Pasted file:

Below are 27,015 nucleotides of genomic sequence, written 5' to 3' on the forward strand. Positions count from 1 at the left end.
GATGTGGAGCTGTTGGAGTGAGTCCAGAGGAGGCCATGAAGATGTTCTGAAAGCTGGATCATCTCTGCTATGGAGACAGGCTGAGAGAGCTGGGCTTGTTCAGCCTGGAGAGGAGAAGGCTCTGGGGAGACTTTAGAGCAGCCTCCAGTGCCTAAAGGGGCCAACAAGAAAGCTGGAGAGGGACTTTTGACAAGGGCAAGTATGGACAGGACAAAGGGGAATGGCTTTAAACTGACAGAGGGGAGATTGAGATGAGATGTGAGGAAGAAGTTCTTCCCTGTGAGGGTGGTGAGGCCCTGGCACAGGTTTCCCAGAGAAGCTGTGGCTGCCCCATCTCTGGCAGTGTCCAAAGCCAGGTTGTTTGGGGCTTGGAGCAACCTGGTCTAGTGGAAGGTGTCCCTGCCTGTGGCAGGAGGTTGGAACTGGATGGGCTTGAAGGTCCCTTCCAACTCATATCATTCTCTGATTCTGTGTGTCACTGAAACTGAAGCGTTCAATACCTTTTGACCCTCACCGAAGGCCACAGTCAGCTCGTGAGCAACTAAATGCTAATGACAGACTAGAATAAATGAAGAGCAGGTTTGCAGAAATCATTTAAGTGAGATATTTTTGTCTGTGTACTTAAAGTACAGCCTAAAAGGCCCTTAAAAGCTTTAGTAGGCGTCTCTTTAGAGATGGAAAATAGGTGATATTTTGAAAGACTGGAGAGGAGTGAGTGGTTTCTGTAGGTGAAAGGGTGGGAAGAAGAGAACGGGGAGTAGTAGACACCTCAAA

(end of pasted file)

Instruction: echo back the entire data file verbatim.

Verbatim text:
Below are 27,015 nucleotides of genomic sequence, written 5' to 3' on the forward strand. Positions count from 1 at the left end.
GATGTGGAGCTGTTGGAGTGAGTCCAGAGGAGGCCATGAAGATGTTCTGAAAGCTGGATCATCTCTGCTATGGAGACAGGCTGAGAGAGCTGGGCTTGTTCAGCCTGGAGAGGAGAAGGCTCTGGGGAGACTTTAGAGCAGCCTCCAGTGCCTAAAGGGGCCAACAAGAAAGCTGGAGAGGGACTTTTGACAAGGGCAAGTATGGACAGGACAAAGGGGAATGGCTTTAAACTGACAGAGGGGAGATTGAGATGAGATGTGAGGAAGAAGTTCTTCCCTGTGAGGGTGGTGAGGCCCTGGCACAGGTTTCCCAGAGAAGCTGTGGCTGCCCCATCTCTGGCAGTGTCCAAAGCCAGGTTGTTTGGGGCTTGGAGCAACCTGGTCTAGTGGAAGGTGTCCCTGCCTGTGGCAGGAGGTTGGAACTGGATGGGCTTGAAGGTCCCTTCCAACTCATATCATTCTCTGATTCTGTGTGTCACTGAAACTGAAGCGTTCAATACCTTTTGACCCTCACCGAAGGCCACAGTCAGCTCGTGAGCAACTAAATGCTAATGACAGACTAGAATAAATGAAGAGCAGGTTTGCAGAAATCATTTAAGTGAGATATTTTTGTCTGTGTACTTAAAGTACAGCCTAAAAGGCCCTTAAAAGCTTTAGTAGGCGTCTCTTTAGAGATGGAAAATAGGTGATATTTTGAAAGACTGGAGAGGAGTGAGTGGTTTCTGTAGGTGAAAGGGTGGGAAGAAGAGAACGGGGAGTAGTAGACACCTCAAA